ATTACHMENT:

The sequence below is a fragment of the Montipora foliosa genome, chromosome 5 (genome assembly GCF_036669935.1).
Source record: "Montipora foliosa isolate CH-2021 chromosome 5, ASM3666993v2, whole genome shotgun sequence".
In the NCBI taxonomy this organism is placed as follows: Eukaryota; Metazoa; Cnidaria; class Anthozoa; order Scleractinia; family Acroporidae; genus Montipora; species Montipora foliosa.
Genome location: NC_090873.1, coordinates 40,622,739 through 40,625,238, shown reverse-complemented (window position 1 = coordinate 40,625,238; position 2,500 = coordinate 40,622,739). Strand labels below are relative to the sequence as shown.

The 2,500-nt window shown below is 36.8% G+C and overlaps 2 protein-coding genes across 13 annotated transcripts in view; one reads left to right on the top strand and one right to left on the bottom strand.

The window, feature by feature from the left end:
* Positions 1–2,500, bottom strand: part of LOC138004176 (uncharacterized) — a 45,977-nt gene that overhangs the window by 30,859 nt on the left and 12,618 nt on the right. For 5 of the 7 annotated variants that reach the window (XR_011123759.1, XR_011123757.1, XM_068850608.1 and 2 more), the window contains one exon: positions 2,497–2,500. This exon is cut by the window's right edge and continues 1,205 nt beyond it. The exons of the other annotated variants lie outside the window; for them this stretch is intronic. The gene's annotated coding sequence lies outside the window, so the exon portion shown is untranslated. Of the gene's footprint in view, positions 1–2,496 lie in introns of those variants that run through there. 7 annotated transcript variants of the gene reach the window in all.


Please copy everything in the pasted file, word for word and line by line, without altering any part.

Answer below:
The sequence below is a fragment of the Montipora foliosa genome, chromosome 5 (genome assembly GCF_036669935.1).
Source record: "Montipora foliosa isolate CH-2021 chromosome 5, ASM3666993v2, whole genome shotgun sequence".
In the NCBI taxonomy this organism is placed as follows: Eukaryota; Metazoa; Cnidaria; class Anthozoa; order Scleractinia; family Acroporidae; genus Montipora; species Montipora foliosa.
Genome location: NC_090873.1, coordinates 40,622,739 through 40,625,238, shown reverse-complemented (window position 1 = coordinate 40,625,238; position 2,500 = coordinate 40,622,739). Strand labels below are relative to the sequence as shown.

The 2,500-nt window shown below is 36.8% G+C and overlaps 2 protein-coding genes across 13 annotated transcripts in view; one reads left to right on the top strand and one right to left on the bottom strand.

The window, feature by feature from the left end:
* Positions 1–2,500, bottom strand: part of LOC138004176 (uncharacterized) — a 45,977-nt gene that overhangs the window by 30,859 nt on the left and 12,618 nt on the right. For 5 of the 7 annotated variants that reach the window (XR_011123759.1, XR_011123757.1, XM_068850608.1 and 2 more), the window contains one exon: positions 2,497–2,500. This exon is cut by the window's right edge and continues 1,205 nt beyond it. The exons of the other annotated variants lie outside the window; for them this stretch is intronic. The gene's annotated coding sequence lies outside the window, so the exon portion shown is untranslated. Of the gene's footprint in view, positions 1–2,496 lie in introns of those variants that run through there. 7 annotated transcript variants of the gene reach the window in all.